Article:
|Molar mass||127.904 g/mol|
|Density||2.85 g/mL (−47 °C)|
|Melting point||−50.80 °C (−59.44 °F; 222.35 K)|
|Boiling point||−35.36 °C (−31.65 °F; 237.79 K)|
|approximately 245 g/100 ml|
|Acidity (pKa)||−10 (in water, estimate); -9.5 (±1.0) 
2.8 (in acetonitrile)
|Main hazards||Toxic, corrosive, Harmful and Irritant|
|Safety data sheet||See: data page
|R-phrases||R20, R21, R22, R35|
|S-phrases||S7, S9, S26, S45|
Except where otherwise noted, data are given for materials in their standard state (at 25 °C [77 °F], 100 kPa).
|what is ?)(|
Hydrogen iodide (HI) is a diatomic molecule and hydrogen halide. Aqueous solutions of HI are known as hydroiodic acid or hydriodic acid, a strong acid. Hydrogen iodide and hydroiodic acid are, however, different in that the former is a gas under standard conditions, whereas the other is an aqueous solution of said gas. They are interconvertible. HI is used in organic and inorganic synthesis as one of the primary sources of iodine and as a reducing agent.
Properties of hydrogen iodide
HI is a colorless gas that reacts with oxygen to give water and iodine. With moist air, HI gives a mist (or fumes) of hydroiodic acid. It is exceptionally soluble in water, giving hydroiodic acid. One liter of water will dissolve 425 liters of HI, the most concentrated solution having only four water molecules per molecule of HI.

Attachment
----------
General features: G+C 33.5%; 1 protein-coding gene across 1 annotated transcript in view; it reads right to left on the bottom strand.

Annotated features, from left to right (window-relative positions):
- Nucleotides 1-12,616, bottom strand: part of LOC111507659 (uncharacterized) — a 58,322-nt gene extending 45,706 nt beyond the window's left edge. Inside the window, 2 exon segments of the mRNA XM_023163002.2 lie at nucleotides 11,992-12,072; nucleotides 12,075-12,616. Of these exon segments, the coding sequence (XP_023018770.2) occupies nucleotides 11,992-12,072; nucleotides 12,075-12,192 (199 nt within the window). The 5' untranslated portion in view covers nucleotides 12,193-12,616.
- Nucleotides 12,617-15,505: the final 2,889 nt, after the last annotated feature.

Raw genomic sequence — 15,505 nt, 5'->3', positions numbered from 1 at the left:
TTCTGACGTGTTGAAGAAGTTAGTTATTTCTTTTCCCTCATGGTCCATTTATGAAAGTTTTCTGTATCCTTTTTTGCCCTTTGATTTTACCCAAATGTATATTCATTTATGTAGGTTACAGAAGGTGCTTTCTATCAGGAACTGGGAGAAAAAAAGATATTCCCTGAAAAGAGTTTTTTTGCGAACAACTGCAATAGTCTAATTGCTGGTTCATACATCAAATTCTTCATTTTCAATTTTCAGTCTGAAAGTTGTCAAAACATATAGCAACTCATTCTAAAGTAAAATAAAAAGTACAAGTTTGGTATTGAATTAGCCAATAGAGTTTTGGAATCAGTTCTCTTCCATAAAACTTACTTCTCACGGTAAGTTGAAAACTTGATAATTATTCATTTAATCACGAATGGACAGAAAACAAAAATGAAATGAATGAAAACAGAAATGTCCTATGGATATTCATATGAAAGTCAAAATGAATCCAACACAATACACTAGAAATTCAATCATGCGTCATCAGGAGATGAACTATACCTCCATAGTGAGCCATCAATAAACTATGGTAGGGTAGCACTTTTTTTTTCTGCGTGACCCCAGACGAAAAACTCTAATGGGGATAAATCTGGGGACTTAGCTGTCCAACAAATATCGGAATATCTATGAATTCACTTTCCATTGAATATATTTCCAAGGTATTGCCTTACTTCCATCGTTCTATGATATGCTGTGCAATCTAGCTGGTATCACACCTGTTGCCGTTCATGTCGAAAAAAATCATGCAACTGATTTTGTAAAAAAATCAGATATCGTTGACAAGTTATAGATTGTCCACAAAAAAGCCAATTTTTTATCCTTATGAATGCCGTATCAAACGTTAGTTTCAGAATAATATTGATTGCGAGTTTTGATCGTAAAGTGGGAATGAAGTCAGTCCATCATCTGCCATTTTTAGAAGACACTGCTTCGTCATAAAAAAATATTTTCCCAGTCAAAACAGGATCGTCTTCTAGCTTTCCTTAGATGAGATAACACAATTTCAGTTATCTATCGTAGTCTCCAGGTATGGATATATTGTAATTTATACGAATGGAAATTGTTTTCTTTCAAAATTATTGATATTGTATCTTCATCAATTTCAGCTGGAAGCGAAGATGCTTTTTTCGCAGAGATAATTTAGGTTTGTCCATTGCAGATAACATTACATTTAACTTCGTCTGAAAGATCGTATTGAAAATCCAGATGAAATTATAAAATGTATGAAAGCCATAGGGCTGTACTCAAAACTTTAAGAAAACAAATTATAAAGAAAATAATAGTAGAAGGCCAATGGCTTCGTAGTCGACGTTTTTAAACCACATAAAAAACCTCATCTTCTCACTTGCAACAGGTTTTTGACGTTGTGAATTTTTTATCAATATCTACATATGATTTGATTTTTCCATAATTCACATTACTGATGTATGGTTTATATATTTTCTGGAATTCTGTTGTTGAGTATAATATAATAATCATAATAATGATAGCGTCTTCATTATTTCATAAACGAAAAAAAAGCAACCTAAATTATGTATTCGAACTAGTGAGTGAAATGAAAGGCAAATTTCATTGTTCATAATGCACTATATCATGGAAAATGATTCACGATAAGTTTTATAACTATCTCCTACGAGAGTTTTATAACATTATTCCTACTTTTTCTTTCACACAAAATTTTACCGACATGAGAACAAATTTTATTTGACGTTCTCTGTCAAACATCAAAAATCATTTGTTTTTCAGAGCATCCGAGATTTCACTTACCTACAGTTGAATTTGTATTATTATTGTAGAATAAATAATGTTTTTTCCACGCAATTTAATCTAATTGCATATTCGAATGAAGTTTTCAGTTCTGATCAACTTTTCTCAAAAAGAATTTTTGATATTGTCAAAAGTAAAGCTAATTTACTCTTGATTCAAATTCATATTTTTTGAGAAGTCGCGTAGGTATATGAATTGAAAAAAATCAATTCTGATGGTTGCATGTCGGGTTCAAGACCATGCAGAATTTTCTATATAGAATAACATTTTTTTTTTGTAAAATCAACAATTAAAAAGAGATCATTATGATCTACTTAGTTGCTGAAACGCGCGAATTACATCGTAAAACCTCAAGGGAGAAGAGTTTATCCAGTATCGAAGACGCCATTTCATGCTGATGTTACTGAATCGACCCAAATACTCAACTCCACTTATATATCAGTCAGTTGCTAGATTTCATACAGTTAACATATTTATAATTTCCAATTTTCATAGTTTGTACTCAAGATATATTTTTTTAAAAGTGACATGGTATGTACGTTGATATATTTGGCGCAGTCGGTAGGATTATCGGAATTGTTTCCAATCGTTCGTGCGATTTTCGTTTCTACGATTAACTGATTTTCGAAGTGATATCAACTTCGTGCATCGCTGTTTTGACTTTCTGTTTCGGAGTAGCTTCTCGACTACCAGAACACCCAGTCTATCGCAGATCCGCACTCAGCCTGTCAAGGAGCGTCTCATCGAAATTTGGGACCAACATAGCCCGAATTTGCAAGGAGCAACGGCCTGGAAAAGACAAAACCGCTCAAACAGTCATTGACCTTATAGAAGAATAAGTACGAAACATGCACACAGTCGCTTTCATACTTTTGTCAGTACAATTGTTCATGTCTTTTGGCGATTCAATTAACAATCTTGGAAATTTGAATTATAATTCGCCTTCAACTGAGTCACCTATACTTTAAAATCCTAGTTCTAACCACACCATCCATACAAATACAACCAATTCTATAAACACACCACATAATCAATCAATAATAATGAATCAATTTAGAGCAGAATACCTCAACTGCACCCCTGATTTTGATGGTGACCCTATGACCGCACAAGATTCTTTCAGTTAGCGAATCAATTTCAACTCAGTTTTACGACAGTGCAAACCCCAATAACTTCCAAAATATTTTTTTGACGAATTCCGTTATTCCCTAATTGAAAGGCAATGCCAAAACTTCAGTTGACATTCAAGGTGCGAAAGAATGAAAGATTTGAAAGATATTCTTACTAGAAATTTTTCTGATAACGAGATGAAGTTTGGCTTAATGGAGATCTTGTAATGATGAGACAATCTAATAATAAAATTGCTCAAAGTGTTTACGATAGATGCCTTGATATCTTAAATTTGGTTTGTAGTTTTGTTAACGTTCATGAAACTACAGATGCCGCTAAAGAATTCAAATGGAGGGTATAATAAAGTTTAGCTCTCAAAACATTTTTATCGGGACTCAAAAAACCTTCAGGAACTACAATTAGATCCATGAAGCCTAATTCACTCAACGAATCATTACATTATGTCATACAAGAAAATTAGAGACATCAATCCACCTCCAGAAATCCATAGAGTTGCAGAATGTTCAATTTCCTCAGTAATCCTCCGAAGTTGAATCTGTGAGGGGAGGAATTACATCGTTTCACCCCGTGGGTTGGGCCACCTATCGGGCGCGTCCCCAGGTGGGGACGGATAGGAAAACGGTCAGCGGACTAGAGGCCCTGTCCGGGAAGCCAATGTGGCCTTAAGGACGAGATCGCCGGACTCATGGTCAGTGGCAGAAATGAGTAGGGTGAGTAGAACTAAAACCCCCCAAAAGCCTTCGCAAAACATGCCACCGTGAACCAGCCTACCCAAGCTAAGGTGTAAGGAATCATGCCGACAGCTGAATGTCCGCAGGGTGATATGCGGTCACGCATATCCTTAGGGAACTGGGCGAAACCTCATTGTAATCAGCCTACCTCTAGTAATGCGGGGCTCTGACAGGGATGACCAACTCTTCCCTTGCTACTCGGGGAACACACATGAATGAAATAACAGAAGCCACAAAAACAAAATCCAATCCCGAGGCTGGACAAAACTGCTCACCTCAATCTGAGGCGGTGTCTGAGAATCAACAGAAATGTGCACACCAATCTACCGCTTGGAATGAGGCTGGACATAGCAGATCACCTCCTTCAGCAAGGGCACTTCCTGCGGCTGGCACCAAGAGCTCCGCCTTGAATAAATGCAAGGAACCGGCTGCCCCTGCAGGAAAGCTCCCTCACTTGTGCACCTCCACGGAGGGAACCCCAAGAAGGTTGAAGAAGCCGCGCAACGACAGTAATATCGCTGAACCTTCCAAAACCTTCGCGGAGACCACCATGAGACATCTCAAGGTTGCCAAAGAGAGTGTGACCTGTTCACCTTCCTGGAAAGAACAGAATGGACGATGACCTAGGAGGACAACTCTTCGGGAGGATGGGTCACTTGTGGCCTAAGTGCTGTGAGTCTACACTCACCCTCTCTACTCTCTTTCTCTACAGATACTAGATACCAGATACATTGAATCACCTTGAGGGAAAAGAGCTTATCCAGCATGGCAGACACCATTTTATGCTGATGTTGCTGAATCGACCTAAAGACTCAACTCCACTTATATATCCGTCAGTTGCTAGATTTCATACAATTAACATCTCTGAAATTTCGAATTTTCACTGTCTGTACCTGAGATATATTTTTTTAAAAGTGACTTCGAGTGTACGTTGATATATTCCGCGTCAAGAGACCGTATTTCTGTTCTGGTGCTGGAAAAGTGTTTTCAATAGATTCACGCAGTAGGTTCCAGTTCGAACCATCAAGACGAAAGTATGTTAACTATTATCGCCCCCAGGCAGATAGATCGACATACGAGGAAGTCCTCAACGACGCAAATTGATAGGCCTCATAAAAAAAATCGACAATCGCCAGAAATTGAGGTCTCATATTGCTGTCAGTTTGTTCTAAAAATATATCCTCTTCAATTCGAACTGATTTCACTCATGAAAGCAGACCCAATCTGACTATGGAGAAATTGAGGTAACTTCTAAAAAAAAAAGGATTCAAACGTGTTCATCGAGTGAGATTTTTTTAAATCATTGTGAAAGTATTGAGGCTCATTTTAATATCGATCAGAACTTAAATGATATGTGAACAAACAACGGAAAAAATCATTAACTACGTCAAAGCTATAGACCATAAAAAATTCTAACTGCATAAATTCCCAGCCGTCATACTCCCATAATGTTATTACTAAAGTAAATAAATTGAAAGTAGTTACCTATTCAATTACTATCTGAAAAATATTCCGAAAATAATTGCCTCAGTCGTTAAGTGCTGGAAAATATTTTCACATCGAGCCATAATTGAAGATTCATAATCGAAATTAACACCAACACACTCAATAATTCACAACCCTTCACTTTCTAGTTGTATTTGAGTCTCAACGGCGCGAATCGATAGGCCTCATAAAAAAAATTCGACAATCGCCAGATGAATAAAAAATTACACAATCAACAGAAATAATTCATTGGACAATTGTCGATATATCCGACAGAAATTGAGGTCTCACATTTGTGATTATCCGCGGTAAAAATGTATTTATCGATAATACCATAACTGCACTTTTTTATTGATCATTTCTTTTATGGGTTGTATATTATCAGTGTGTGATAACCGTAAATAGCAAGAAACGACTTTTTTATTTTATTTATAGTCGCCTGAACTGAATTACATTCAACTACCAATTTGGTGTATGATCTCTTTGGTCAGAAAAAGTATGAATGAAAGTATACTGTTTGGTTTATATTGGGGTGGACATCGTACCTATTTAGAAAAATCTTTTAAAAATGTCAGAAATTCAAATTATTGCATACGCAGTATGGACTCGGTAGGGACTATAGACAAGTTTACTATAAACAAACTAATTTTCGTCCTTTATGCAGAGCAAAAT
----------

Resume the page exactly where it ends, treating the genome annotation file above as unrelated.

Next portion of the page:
Hydroiodic acid is not pure hydrogen iodide, but a mixture containing it. Commercial "concentrated" hydroiodic acid usually contains 48–57% HI by mass. The solution forms an azeotrope boiling at 127 °C with 57% HI, 43% water. The high acidity is caused by the dispersal of the ionic charge over the anion. The iodide ion is much larger than the other common halides, which results in the negative charge being dispersed over a large space. By contrast, a chloride ion is much smaller, meaning its negative charge is more concentrated, leading to a stronger interaction between the proton and the chloride ion. This weaker H+···I− interaction in HI facilitates dissociation of the proton from the anion and is the reason HI is the strongest acid of the hydrohalides.
- HI(g) + H
2O(l) → H
(aq) + I−(aq) Ka ≈ 1010
- HBr(g) + H
2O(l) → H
(aq) + Br−(aq) Ka ≈ 109
- HCl(g) + H
2O(l) → H
(aq) + Cl−(aq) Ka ≈ 106
- 2 I2 + N
4 → 4 HI + N
When performed in water, the HI must be distilled.
HI can also be distilled from a solution of NaI or other alkali iodide in concentrated phosphoric acid (note that concentrated sulfuric acid will not work for acidifying iodides, as it will oxidize the iodide to elemental iodine).
Another way HI may be prepared is by bubbling hydrogen sulfide steam through an aqueous solution of iodine, forming hydroiodic acid (which is distilled) and elemental sulfur (this is filtered):
- H2S + I2 → 2 HI + S
Additionally, HI can be prepared by simply combining H2 and I2:
- H2 + I2 → 2 HI
This method is usually employed to generate high-purity samples.